Gun violence survivors push us forward. June is an important month for gun violence survivors. It’s when we marked National Gun Violence Awareness Day and gathered for Wear Orange weekend to honor the more than 100 Americans who are shot and killed on average each day, as well as the hundreds more who are shot and wounded. On June 12, survivors and families marked four years since the horrific shooting at Pulse Nightclub in Orlando that killed 49 people and wounded 58 more, many of them LGBTQ and Latino.

During our conversation, Ambassador Rice and I were joined by Rev. Risher, who spoke about how she’s turned the pain of losing four loved ones at the Emanuel AME Church five years ago into action. “I think it’s extraordinary that from your pain, you have found the critical mission and purpose of advocating as a survivor for an end to gun violence, for the kinds of laws and policies that would have made what happened five years ago impossible, and what happened at the Pulse nightclub four years ago impossible,” Ambassador Rice told Rev. Risher. “Your leadership, your personal passion, the pain that you bring to this issue is so powerful and so motivating to all of us. It’s the voice of somebody like you and those who have survived the worst of this that can bring this issue to the front and center as a matter of human concern.”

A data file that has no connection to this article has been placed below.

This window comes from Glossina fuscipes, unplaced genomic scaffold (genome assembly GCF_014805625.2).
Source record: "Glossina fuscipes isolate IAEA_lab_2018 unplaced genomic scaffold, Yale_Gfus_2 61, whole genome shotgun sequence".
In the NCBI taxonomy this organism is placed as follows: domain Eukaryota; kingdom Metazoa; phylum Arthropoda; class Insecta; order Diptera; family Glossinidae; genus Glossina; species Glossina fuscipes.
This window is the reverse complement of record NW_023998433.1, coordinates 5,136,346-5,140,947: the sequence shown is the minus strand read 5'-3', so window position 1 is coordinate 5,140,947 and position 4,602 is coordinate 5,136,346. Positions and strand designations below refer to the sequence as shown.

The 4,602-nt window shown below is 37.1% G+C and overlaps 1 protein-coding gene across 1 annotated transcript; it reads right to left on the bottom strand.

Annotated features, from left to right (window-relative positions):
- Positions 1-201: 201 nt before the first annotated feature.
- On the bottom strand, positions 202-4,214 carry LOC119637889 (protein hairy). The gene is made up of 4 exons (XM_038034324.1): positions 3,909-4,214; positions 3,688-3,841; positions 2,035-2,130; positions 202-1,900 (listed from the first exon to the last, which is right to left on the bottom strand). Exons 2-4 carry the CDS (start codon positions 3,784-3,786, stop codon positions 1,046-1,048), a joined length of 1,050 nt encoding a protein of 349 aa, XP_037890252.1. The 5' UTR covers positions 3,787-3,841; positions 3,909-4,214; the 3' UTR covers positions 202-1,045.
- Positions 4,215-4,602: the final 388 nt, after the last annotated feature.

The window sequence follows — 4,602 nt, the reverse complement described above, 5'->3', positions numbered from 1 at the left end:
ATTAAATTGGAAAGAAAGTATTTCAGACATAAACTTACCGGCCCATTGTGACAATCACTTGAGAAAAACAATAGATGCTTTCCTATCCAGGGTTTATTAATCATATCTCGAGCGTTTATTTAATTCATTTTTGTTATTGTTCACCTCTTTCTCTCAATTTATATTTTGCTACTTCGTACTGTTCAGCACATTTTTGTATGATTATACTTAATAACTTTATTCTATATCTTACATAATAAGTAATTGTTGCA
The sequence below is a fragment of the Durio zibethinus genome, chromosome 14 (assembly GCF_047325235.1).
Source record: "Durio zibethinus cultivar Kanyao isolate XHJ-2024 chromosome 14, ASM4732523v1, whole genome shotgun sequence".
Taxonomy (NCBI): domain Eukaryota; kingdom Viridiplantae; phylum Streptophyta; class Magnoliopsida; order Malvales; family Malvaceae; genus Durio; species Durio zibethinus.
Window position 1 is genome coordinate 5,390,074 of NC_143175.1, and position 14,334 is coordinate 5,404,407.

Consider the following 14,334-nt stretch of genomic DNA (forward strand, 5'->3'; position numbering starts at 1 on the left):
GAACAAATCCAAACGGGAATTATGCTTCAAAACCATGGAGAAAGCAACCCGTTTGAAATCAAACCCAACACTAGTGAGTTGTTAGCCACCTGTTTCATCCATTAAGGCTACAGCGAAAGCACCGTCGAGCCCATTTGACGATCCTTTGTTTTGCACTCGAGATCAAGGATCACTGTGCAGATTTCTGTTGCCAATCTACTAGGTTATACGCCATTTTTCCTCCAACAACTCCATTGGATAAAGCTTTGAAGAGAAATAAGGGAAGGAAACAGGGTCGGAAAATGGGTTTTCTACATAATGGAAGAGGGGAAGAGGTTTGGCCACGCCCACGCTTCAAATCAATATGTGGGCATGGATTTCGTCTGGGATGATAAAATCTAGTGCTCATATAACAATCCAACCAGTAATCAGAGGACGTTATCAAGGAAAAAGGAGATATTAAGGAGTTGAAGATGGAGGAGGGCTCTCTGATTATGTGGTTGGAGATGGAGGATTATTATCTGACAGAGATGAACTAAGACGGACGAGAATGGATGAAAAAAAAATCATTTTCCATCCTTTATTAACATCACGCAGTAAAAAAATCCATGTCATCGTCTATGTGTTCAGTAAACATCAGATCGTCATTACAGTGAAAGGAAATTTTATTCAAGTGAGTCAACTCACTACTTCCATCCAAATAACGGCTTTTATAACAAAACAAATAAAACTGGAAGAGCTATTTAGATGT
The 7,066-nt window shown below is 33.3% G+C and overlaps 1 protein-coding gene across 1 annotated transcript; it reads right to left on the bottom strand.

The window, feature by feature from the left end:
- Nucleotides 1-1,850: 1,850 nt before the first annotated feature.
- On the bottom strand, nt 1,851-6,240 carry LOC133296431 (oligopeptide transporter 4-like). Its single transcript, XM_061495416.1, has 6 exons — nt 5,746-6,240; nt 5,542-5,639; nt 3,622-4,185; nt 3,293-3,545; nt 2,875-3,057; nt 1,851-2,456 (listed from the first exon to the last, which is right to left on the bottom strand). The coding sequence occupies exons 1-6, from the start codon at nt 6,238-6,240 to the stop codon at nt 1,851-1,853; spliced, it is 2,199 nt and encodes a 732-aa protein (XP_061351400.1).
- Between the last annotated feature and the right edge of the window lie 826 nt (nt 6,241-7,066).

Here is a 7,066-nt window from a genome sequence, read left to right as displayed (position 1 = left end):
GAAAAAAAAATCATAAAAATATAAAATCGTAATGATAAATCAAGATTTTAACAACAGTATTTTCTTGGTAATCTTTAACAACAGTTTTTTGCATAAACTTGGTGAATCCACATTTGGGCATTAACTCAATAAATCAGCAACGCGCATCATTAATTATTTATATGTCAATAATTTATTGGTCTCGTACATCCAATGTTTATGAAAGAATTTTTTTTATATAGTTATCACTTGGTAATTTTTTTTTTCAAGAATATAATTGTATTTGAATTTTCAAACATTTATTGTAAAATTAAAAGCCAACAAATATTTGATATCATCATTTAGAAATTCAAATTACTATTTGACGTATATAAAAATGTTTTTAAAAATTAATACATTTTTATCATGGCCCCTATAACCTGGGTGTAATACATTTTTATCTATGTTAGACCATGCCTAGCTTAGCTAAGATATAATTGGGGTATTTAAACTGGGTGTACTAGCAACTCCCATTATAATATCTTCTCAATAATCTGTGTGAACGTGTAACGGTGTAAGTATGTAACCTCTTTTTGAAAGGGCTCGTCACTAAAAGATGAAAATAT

Gun violence survivors have always been the North Star of Moms Demand Action, and we proudly stand with them in this fight. Grassroots gun violence prevention work is more crucial than ever, Ambassador Rice said, particularly as some cities have seen sustained or increased gun violence during the COVID-19 crisis.

“When you consider that we have lost more Americans to gun violence than we have lost in Afghanistan, Iraq and Vietnam combined — 4o,000 deaths a year to gun violence in this country — it’s just unbelievable,” Ambassador Rice said. “And the only way it’s going to change is through the kind of effective, grassroots action that you all are leading and taking.”

With just 133 days to go until Election Day, Moms Demand Action and Everytown have committed ourselves to the hard work and activism it takes to keep gun safety front and center on the campaign trail — as well as making sure people are registered and turn out to vote for gun-sense candidates this November. And we won’t give up, because, as Ambassador Rice said, “the American people want common-sense gun laws.” To join us, text READY to 644–33 to connect with your Moms Demand Action chapter.